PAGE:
Leaked semaphore objects to clean up error when using concurrent futures

I am trying to download a bunch of files from AWS S3 and then processing them. I used the concurrent futures ThreadPoolExecutor.

Here is my code:

with concurrent.futures.ThreadPoolExecutor(max_workers=10) as executor:
    futures_to_filename: Dict[concurrent.futures.Future, str] = {}
    for filename in _glob_files_for_seven_days():
           executor.submit(self.process_file, filename)
       ] = filename
       if len(futures_to_filename) > _MAX_FILES_TO_PROCESS_CONCURRENTLY:
           # Process futures here

def _process_futures(futures: Dict[concurrent.futures.Future, str]):
    for completed_future in concurrent.futures.as_completed(futures):

_MAX_FILES_TO_PROCESS_CONCURRENTLY is a parameter I am using to make sure that the memory doesn’t blow up.

By simply increasing the parameter _MAX_FILES_TO_PROCESS_CONCURRENTLY and max_workers, I get an error that says:

- /usr/local/lib/python3.8/multiprocessing/resource_tracker.py:216: UserWarning: resource_tracker: There appear to be 1 leaked semaphore objects to clean up at shutdown

Need some ideas on how I can debug? Also, this only happens on Linux machines and I haven’t seen this issue locally on my Mac.

This warning can be emitted by the resource tracker when the program exits. It’s only a warning, so you could choose to ignore it. It is a pretty ugly warning though, and it can indicate resource leaks in your code, but there are also several related bugs in Python 3.8 (and later and in some 3d party libs like tqdm) that were only fixed in later versions of Python (see CPython issues).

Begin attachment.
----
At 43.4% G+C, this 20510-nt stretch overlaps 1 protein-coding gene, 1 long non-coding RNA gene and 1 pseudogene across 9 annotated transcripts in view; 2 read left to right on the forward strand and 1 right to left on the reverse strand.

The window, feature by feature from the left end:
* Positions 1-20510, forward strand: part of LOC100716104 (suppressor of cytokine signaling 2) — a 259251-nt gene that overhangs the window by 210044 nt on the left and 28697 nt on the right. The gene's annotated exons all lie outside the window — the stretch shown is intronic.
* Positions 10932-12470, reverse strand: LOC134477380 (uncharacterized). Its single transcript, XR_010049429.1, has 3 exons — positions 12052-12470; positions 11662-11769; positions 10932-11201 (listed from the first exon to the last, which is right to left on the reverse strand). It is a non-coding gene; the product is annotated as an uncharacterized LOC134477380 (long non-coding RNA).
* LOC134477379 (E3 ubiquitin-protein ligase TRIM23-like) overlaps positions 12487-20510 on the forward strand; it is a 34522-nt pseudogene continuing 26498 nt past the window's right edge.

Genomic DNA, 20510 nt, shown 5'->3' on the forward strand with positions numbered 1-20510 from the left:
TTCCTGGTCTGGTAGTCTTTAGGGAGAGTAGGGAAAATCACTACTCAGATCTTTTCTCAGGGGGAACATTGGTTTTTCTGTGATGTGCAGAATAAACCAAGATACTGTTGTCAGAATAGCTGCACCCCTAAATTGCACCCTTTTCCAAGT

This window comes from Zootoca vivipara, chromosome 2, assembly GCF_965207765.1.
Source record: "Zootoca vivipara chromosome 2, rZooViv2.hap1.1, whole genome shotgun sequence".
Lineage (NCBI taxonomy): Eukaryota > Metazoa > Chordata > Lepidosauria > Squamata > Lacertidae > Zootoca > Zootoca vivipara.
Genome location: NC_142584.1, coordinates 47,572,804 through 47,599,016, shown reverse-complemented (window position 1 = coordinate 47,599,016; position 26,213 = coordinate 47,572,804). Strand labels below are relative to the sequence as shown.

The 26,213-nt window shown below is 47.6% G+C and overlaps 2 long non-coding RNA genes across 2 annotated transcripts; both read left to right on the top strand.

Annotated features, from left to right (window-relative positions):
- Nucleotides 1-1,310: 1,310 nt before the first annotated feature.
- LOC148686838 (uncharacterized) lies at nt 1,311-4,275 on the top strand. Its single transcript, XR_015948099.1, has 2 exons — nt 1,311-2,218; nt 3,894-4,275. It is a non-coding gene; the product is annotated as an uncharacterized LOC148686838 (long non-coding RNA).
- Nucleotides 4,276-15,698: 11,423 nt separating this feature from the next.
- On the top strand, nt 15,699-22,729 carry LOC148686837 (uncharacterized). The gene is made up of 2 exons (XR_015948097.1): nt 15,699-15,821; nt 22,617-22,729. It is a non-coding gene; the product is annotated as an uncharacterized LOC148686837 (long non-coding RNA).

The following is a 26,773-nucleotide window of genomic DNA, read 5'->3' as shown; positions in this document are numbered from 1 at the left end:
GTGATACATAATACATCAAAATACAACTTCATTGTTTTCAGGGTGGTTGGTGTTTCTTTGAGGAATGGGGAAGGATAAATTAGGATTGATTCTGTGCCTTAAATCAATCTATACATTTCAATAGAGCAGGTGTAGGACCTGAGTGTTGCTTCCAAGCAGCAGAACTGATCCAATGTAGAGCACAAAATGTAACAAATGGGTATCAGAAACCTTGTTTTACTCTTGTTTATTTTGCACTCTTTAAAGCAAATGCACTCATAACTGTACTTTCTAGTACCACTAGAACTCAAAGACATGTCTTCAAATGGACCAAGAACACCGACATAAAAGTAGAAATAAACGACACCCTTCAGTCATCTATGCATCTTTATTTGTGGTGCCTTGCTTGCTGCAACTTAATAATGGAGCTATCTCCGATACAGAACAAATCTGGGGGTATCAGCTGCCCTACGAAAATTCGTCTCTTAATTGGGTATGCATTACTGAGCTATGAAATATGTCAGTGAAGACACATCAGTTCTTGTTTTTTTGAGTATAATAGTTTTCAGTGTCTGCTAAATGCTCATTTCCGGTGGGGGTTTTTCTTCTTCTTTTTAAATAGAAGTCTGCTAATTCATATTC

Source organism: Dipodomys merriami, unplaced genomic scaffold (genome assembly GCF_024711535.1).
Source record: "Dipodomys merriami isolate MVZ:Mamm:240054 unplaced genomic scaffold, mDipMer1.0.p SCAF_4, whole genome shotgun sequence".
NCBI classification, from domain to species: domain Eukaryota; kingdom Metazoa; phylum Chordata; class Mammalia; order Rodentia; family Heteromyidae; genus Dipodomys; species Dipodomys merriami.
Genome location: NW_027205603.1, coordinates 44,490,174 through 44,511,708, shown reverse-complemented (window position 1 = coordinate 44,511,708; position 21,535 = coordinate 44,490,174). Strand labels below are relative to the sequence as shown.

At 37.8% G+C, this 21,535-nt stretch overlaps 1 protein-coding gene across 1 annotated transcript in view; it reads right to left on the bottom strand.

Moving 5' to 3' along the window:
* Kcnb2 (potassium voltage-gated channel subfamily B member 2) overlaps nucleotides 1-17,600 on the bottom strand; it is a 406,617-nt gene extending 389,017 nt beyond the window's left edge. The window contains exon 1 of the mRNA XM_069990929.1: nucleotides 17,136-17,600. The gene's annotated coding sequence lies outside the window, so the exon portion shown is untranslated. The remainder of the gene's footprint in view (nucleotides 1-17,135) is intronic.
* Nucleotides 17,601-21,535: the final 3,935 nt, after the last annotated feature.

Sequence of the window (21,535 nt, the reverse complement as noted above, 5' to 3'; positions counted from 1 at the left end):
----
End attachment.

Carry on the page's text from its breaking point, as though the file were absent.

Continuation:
But if - as you wrote - this only happens on Linux and only when you increase the number of threads, my guess is that you are running out of system resources. Difficult to say more, since you don’t show all the code (including values for max_number of workers, number of files, available memory). If you have an IO-bound task (which this one seems to be, assuming it’s just downloads and not much more) then you could set the num_workers to be maybe about 2x the number of cpus. Setting it much higher doesn’t seem to make much sense - and will cause problems at some point.

Btw it seems to me that you can simplify your code: You are already setting max_workers so the use of _MAX_FILES_TO_PROCESS_CONCURRENTLY seems unnecessary.